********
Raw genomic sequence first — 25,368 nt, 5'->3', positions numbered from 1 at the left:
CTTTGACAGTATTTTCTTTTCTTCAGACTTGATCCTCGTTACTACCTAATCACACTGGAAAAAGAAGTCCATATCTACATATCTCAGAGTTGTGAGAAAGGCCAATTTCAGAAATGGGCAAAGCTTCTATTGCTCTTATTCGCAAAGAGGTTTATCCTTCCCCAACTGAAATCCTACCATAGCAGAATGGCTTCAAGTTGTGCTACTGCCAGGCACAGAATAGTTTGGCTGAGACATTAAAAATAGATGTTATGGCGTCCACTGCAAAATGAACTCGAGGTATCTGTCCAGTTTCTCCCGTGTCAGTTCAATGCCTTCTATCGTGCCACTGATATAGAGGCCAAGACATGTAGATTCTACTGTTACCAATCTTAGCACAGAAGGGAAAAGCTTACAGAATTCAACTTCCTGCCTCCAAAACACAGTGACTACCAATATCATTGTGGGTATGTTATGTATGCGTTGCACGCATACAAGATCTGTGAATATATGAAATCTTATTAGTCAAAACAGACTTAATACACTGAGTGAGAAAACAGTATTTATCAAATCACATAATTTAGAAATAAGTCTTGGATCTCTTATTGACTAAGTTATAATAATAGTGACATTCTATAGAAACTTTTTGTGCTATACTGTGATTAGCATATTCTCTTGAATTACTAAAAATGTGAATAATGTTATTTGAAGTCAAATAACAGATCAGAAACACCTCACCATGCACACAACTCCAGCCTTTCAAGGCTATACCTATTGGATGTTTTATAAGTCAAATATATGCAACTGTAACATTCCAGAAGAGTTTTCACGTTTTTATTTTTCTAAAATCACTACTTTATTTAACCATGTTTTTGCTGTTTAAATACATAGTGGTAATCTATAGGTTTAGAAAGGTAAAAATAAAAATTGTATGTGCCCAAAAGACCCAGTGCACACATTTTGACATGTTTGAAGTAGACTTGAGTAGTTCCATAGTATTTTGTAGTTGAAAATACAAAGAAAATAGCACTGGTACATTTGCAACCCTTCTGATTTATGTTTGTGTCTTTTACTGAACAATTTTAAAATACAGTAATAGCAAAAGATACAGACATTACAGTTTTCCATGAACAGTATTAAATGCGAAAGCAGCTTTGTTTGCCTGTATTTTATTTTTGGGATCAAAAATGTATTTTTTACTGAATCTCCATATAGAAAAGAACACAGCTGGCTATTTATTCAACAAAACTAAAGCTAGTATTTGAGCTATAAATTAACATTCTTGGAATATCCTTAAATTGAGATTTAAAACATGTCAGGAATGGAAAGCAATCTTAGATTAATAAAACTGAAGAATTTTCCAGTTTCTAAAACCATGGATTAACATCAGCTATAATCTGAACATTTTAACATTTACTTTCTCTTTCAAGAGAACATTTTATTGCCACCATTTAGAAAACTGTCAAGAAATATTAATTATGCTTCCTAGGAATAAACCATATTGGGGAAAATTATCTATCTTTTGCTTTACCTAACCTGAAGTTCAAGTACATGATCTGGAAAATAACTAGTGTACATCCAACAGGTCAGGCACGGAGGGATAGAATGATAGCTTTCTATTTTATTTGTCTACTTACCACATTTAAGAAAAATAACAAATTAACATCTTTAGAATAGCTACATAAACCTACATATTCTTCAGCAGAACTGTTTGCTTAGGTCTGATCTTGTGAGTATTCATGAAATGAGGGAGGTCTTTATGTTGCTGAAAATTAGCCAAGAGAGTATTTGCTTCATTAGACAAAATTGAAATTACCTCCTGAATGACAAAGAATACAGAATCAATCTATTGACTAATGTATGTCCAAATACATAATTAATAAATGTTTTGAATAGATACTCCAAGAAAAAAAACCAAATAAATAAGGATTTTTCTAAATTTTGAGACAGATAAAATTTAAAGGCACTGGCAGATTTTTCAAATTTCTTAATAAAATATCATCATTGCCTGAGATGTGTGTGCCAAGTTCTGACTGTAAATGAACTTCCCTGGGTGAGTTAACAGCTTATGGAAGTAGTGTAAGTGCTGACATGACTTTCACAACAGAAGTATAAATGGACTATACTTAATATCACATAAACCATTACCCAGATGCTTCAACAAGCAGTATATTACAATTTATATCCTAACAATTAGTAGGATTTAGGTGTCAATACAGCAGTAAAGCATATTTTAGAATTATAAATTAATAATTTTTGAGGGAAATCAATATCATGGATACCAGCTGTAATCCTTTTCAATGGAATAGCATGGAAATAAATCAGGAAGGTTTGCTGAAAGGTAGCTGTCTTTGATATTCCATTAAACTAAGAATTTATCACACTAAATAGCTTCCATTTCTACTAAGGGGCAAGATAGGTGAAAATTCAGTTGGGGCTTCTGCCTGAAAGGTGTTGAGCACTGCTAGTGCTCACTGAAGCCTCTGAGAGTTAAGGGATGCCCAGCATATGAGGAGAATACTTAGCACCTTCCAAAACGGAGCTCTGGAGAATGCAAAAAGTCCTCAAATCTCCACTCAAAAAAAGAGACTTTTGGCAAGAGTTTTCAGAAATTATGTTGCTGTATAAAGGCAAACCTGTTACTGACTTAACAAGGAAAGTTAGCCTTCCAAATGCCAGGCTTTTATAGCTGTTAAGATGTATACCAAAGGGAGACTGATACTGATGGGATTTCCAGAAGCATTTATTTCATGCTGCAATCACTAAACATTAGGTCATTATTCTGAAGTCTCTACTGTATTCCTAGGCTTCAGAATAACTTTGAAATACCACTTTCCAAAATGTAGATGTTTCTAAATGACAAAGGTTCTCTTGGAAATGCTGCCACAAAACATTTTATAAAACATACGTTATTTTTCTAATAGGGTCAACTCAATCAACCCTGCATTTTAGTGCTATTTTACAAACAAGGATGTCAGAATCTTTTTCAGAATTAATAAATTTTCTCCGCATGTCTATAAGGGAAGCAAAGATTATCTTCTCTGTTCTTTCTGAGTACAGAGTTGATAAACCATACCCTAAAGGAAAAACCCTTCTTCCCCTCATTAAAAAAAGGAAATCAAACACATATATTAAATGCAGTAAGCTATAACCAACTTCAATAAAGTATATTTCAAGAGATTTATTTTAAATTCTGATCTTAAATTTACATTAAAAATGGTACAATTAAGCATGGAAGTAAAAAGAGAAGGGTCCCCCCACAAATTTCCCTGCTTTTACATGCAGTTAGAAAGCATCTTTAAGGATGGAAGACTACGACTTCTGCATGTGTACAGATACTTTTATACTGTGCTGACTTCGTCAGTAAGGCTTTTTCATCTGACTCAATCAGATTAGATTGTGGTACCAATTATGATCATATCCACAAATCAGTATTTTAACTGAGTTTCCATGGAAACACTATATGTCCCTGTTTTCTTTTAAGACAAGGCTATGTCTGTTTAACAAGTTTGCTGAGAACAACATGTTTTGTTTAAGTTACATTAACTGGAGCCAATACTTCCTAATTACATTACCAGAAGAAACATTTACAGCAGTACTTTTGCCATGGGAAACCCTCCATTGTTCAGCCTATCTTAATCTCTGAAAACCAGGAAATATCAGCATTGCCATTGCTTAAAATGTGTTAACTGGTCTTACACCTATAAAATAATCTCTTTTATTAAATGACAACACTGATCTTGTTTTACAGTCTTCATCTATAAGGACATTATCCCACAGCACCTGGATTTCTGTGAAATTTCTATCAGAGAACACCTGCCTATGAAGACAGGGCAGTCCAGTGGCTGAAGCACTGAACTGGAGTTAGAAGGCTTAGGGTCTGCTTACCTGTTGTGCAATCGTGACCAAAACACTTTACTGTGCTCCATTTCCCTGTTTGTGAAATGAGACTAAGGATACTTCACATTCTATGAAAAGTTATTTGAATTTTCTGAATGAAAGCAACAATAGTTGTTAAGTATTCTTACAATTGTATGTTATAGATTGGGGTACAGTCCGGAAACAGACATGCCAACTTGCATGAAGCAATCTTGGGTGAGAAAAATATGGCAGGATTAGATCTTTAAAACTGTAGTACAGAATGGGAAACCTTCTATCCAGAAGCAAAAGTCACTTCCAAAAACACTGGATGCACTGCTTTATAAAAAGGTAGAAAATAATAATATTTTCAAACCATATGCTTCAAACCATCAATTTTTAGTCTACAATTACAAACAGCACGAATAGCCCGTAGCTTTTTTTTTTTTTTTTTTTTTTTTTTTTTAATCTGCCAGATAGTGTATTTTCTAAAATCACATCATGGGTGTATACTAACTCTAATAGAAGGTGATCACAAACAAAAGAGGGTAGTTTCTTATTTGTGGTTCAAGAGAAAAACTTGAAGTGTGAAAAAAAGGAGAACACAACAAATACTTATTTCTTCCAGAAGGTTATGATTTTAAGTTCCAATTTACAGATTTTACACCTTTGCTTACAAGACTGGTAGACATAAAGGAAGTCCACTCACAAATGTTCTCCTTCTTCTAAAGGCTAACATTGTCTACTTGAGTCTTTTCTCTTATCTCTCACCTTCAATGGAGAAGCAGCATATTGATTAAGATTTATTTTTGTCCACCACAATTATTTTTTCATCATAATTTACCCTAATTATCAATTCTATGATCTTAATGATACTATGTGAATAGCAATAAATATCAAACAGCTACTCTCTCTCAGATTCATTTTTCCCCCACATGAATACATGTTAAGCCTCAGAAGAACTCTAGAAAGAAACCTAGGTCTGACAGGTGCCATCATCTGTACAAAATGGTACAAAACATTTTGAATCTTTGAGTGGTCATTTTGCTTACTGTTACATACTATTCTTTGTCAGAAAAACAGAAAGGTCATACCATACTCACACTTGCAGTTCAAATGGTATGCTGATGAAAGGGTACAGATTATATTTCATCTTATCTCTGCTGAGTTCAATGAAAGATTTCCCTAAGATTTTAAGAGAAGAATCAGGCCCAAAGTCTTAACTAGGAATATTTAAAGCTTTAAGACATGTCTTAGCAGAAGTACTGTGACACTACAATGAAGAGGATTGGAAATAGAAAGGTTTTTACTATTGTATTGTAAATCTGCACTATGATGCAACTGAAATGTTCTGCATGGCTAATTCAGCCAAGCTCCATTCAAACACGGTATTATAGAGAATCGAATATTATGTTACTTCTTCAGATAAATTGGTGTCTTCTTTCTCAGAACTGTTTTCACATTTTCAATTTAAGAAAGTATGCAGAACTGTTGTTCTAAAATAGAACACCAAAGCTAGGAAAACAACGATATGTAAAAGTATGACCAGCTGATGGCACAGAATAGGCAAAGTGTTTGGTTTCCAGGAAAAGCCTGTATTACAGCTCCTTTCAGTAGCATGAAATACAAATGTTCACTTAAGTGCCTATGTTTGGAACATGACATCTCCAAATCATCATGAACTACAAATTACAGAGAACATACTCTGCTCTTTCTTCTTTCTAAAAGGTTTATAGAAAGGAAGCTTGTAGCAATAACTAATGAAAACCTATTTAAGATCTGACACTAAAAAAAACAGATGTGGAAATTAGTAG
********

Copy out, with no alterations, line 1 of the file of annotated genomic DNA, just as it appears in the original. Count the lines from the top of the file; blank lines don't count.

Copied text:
Raw genomic sequence first — 25,368 nt, 5'->3', positions numbered from 1 at the left: